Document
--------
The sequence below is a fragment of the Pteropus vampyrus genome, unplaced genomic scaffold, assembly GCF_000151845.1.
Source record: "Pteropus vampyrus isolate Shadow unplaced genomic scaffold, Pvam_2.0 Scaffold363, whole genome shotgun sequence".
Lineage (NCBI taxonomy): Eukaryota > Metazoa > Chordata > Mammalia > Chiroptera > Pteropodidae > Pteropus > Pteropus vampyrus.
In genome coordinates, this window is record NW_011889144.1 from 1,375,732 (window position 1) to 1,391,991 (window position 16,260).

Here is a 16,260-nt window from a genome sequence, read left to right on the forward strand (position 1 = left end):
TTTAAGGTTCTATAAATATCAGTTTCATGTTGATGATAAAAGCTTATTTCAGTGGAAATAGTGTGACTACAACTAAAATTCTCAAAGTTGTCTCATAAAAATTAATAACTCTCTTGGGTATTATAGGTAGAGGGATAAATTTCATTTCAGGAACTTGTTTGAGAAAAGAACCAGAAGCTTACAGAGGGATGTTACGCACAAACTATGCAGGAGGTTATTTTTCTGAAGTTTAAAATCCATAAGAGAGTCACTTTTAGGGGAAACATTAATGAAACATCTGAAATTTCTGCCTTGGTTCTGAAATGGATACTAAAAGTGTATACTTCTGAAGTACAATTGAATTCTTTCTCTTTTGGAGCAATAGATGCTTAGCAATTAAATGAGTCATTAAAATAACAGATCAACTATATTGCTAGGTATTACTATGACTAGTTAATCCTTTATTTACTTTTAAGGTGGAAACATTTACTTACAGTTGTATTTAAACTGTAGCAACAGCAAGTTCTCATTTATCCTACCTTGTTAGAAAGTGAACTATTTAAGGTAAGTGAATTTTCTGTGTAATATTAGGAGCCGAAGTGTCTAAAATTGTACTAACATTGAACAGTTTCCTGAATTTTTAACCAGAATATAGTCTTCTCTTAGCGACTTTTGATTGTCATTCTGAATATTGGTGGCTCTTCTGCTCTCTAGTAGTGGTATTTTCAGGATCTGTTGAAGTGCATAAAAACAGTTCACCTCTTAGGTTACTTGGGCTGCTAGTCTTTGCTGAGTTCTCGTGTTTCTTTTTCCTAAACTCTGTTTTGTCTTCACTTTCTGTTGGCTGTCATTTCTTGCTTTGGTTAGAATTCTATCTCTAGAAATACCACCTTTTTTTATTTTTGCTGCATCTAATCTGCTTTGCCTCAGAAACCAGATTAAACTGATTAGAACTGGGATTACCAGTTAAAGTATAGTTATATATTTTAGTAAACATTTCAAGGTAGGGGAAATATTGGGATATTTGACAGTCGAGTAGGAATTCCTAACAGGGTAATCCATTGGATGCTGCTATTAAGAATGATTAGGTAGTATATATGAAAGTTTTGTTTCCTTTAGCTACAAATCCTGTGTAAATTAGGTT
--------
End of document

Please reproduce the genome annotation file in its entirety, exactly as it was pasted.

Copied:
The sequence below is a fragment of the Pteropus vampyrus genome, unplaced genomic scaffold, assembly GCF_000151845.1.
Source record: "Pteropus vampyrus isolate Shadow unplaced genomic scaffold, Pvam_2.0 Scaffold363, whole genome shotgun sequence".
Lineage (NCBI taxonomy): Eukaryota > Metazoa > Chordata > Mammalia > Chiroptera > Pteropodidae > Pteropus > Pteropus vampyrus.
In genome coordinates, this window is record NW_011889144.1 from 1,375,732 (window position 1) to 1,391,991 (window position 16,260).

Here is a 16,260-nt window from a genome sequence, read left to right on the forward strand (position 1 = left end):
TTTAAGGTTCTATAAATATCAGTTTCATGTTGATGATAAAAGCTTATTTCAGTGGAAATAGTGTGACTACAACTAAAATTCTCAAAGTTGTCTCATAAAAATTAATAACTCTCTTGGGTATTATAGGTAGAGGGATAAATTTCATTTCAGGAACTTGTTTGAGAAAAGAACCAGAAGCTTACAGAGGGATGTTACGCACAAACTATGCAGGAGGTTATTTTTCTGAAGTTTAAAATCCATAAGAGAGTCACTTTTAGGGGAAACATTAATGAAACATCTGAAATTTCTGCCTTGGTTCTGAAATGGATACTAAAAGTGTATACTTCTGAAGTACAATTGAATTCTTTCTCTTTTGGAGCAATAGATGCTTAGCAATTAAATGAGTCATTAAAATAACAGATCAACTATATTGCTAGGTATTACTATGACTAGTTAATCCTTTATTTACTTTTAAGGTGGAAACATTTACTTACAGTTGTATTTAAACTGTAGCAACAGCAAGTTCTCATTTATCCTACCTTGTTAGAAAGTGAACTATTTAAGGTAAGTGAATTTTCTGTGTAATATTAGGAGCCGAAGTGTCTAAAATTGTACTAACATTGAACAGTTTCCTGAATTTTTAACCAGAATATAGTCTTCTCTTAGCGACTTTTGATTGTCATTCTGAATATTGGTGGCTCTTCTGCTCTCTAGTAGTGGTATTTTCAGGATCTGTTGAAGTGCATAAAAACAGTTCACCTCTTAGGTTACTTGGGCTGCTAGTCTTTGCTGAGTTCTCGTGTTTCTTTTTCCTAAACTCTGTTTTGTCTTCACTTTCTGTTGGCTGTCATTTCTTGCTTTGGTTAGAATTCTATCTCTAGAAATACCACCTTTTTTTATTTTTGCTGCATCTAATCTGCTTTGCCTCAGAAACCAGATTAAACTGATTAGAACTGGGATTACCAGTTAAAGTATAGTTATATATTTTAGTAAACATTTCAAGGTAGGGGAAATATTGGGATATTTGACAGTCGAGTAGGAATTCCTAACAGGGTAATCCATTGGATGCTGCTATTAAGAATGATTAGGTAGTATATATGAAAGTTTTGTTTCCTTTAGCTACAAATCCTGTGTAAATTAGGTT